Openpay launches BNPL service in US

By Rhys Thomas
Australian delayed payment leader launches into US market on back of record November and strong first year on the ASX...

Australian buy now pay later (BNPL) fintech Openpay has launched into the US market a year to the day since listing on the Australian Securities Exchange.

Openpay, which operates in Austrlia, New Zealand and the UK, offers two core products: a consumer-focused BNPL service for retailers, and a B2B Saas platform for managing trade accounts called Openpay for Business, both of which will launch stateside. Distinct from other BNPL firms such as Klarna, Openpay markets itself as a cashflow tool, allowing consumers to spread payments of upto $20,000 between two and 24 months, depending on the purchase. 

"This is possibly the most significant announcement for Openpay since we listed on the ASX on this day, last year,” says Michael Eidel, Openpay’s CEO and Managing Director. “We're entering the market with a team of highly respected US industry leaders who see great potential to bring our unique approach in BNPL and B2B to the US market.”

Openpay’s new US division is helmed by former Deloitte executive Brian Shniderman, who will serve as Chief Executive Officer of the US operation and as Global Chief Strategy Officer. Shniderman was attracted to the role “because this is an amazing company leading the shift towards a much more consumer friendly and merchant-centric payments future,” he said.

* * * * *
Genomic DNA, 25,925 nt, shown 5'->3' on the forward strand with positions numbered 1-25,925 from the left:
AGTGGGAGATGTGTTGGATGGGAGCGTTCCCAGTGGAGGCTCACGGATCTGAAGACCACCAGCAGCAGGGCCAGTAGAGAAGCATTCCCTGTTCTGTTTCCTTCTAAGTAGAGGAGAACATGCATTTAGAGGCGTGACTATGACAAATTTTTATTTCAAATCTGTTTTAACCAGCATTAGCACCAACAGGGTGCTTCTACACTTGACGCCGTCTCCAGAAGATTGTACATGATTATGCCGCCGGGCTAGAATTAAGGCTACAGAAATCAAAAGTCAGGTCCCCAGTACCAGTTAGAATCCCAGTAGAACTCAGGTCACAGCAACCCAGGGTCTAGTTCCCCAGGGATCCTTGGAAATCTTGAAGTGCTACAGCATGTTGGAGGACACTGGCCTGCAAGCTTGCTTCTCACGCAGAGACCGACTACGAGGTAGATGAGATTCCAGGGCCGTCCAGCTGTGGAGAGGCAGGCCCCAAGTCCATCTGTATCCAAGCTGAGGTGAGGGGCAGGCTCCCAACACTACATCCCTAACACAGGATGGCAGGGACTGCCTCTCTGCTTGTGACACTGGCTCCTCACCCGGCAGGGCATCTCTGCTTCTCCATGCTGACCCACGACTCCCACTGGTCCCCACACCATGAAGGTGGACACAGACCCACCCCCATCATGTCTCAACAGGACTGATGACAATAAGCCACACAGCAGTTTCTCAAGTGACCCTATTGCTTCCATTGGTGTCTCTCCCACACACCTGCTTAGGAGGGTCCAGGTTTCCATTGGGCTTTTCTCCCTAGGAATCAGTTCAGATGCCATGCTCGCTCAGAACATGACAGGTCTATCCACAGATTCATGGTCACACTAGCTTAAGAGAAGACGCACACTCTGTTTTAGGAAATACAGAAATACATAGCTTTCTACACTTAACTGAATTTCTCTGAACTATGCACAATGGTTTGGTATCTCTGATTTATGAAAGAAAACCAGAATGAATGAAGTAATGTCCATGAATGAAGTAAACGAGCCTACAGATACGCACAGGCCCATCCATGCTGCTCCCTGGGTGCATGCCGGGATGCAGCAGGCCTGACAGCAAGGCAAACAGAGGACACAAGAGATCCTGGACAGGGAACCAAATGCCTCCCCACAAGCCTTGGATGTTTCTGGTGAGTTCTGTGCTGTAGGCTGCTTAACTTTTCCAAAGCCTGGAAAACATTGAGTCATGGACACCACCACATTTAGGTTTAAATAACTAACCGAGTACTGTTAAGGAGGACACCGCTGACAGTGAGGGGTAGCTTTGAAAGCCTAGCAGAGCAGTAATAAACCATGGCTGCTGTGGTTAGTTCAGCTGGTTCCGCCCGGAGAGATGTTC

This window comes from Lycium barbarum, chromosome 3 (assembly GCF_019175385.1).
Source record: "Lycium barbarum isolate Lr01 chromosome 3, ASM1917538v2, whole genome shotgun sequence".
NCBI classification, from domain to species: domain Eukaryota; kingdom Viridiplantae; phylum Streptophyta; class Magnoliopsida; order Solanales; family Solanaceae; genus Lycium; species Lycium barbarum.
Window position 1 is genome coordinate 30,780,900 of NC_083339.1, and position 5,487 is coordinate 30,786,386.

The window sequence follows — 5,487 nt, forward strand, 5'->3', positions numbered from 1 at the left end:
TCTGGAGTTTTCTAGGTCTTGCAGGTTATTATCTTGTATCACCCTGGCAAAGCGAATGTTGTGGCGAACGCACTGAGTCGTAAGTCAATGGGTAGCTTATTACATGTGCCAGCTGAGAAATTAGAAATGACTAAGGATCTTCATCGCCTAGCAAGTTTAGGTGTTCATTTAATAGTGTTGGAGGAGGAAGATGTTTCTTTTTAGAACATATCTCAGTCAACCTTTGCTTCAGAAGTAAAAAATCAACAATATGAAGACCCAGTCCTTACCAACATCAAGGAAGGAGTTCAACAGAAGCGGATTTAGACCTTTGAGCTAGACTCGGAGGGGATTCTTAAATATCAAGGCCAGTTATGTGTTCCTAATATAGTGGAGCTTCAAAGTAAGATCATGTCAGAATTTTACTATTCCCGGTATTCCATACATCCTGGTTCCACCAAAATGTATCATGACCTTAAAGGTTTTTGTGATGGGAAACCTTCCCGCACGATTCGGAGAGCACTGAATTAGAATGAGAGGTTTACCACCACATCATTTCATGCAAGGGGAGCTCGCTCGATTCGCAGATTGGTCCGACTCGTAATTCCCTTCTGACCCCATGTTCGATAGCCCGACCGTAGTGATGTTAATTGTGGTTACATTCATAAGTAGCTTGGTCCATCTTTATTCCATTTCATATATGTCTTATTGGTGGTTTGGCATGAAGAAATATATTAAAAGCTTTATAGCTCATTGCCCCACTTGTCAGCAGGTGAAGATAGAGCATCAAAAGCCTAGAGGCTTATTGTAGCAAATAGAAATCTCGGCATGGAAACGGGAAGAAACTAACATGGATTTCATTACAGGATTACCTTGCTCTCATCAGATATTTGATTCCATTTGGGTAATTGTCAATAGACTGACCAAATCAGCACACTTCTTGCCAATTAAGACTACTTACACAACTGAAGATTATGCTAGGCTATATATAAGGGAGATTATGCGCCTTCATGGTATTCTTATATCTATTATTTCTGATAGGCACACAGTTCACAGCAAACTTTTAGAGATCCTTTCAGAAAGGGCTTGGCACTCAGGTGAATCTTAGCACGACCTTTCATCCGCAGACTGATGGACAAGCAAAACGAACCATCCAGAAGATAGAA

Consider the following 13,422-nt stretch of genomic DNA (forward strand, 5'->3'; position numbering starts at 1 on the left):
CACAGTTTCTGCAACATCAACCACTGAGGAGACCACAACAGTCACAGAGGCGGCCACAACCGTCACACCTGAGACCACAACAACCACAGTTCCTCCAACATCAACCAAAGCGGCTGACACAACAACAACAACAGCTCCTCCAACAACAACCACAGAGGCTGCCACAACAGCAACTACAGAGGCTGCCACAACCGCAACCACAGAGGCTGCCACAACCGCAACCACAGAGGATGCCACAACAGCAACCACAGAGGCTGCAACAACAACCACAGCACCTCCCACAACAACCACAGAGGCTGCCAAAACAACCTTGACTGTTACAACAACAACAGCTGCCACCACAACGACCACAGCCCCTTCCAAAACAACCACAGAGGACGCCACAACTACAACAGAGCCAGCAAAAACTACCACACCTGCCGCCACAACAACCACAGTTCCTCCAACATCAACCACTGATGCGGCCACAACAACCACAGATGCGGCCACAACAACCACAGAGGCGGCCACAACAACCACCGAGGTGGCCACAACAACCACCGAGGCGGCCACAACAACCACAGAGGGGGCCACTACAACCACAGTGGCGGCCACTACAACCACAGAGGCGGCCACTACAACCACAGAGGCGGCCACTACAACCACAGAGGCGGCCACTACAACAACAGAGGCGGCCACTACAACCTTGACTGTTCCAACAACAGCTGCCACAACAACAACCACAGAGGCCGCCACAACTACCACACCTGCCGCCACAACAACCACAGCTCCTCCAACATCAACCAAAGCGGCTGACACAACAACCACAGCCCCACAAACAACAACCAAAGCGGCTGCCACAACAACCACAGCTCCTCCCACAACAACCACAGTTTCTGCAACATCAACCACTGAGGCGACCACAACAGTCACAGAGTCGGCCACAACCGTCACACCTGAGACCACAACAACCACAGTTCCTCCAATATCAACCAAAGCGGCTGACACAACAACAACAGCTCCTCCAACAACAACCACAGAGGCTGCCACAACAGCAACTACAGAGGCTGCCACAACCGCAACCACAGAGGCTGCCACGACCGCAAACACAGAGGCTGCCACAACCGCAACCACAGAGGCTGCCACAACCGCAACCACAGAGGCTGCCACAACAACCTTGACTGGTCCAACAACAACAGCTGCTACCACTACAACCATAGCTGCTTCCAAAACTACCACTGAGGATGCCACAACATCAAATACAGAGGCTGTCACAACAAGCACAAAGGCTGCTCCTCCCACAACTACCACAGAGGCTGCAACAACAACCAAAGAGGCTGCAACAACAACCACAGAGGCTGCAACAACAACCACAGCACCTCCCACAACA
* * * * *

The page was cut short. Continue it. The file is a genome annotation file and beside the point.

Also joining the US executive team are Gary Stein and Troy Carrothers in the respective roles of Chief Product and Compliance Officer, and Corporate Advisor. 

The fintech posted a record month in November, with a total transaction value (TTV) of $35.7m, up from the previous monthly record of $25.8m. Openpay also enjoyed a record week for TTV during Black Friday and significantly swelled the number of customers and merchants using the platform. 

BNPL draws regulators’ gaze

Openpay’s US launch comes amid calls for greater scrutiny and regulation of delayed payment providers, with campaigners in the UK warning consumers are unwittingly racking up mountains of debt. 

UK personal wealth commentator Martin Lewis said “[BNPL] is absolutely the fastest-growing form of credit” and aired concerns about the sector targeting young people, a claim disputed by Klarna’s UK head Alex Marsh, who pointed out the average age of its customers is 33 and its fastest growing demographic are those aged 40-55. 

In November, New Zealand-based BNPL challenger Laybuy drafted a first-of-its-kind code of conduct for the UK’s BNPL sector, where the fintech also operates. MD Gary Rohloff said while Laybuy strives to operate with “the highest standards” with no formal regulation of the sector yet in place “we have an obligation to help ensure the sector is acting fairly, openly and responsibly”. It launched a similar campaign in New Zealand earlier this year.


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